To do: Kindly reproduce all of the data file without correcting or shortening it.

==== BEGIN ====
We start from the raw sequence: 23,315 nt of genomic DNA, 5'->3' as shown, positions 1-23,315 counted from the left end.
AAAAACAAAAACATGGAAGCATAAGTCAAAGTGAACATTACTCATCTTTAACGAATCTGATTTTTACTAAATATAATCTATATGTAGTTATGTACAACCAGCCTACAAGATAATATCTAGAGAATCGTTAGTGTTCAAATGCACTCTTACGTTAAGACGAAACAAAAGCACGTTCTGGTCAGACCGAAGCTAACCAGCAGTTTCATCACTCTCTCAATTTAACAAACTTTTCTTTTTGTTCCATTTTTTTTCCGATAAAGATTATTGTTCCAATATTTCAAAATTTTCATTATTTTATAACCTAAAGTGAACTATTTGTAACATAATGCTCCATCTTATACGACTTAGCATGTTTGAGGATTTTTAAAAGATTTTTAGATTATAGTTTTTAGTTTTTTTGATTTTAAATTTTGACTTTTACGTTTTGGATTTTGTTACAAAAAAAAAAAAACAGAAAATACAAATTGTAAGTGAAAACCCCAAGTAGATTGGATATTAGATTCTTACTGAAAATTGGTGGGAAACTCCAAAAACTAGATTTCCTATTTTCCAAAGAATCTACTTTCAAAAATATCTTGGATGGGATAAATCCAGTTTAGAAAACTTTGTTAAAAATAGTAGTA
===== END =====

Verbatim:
We start from the raw sequence: 23,315 nt of genomic DNA, 5'->3' as shown, positions 1-23,315 counted from the left end.
AAAAACAAAAACATGGAAGCATAAGTCAAAGTGAACATTACTCATCTTTAACGAATCTGATTTTTACTAAATATAATCTATATGTAGTTATGTACAACCAGCCTACAAGATAATATCTAGAGAATCGTTAGTGTTCAAATGCACTCTTACGTTAAGACGAAACAAAAGCACGTTCTGGTCAGACCGAAGCTAACCAGCAGTTTCATCACTCTCTCAATTTAACAAACTTTTCTTTTTGTTCCATTTTTTTTCCGATAAAGATTATTGTTCCAATATTTCAAAATTTTCATTATTTTATAACCTAAAGTGAACTATTTGTAACATAATGCTCCATCTTATACGACTTAGCATGTTTGAGGATTTTTAAAAGATTTTTAGATTATAGTTTTTAGTTTTTTTGATTTTAAATTTTGACTTTTACGTTTTGGATTTTGTTACAAAAAAAAAAAAACAGAAAATACAAATTGTAAGTGAAAACCCCAAGTAGATTGGATATTAGATTCTTACTGAAAATTGGTGGGAAACTCCAAAAACTAGATTTCCTATTTTCCAAAGAATCTACTTTCAAAAATATCTTGGATGGGATAAATCCAGTTTAGAAAACTTTGTTAAAAATAGTAGTA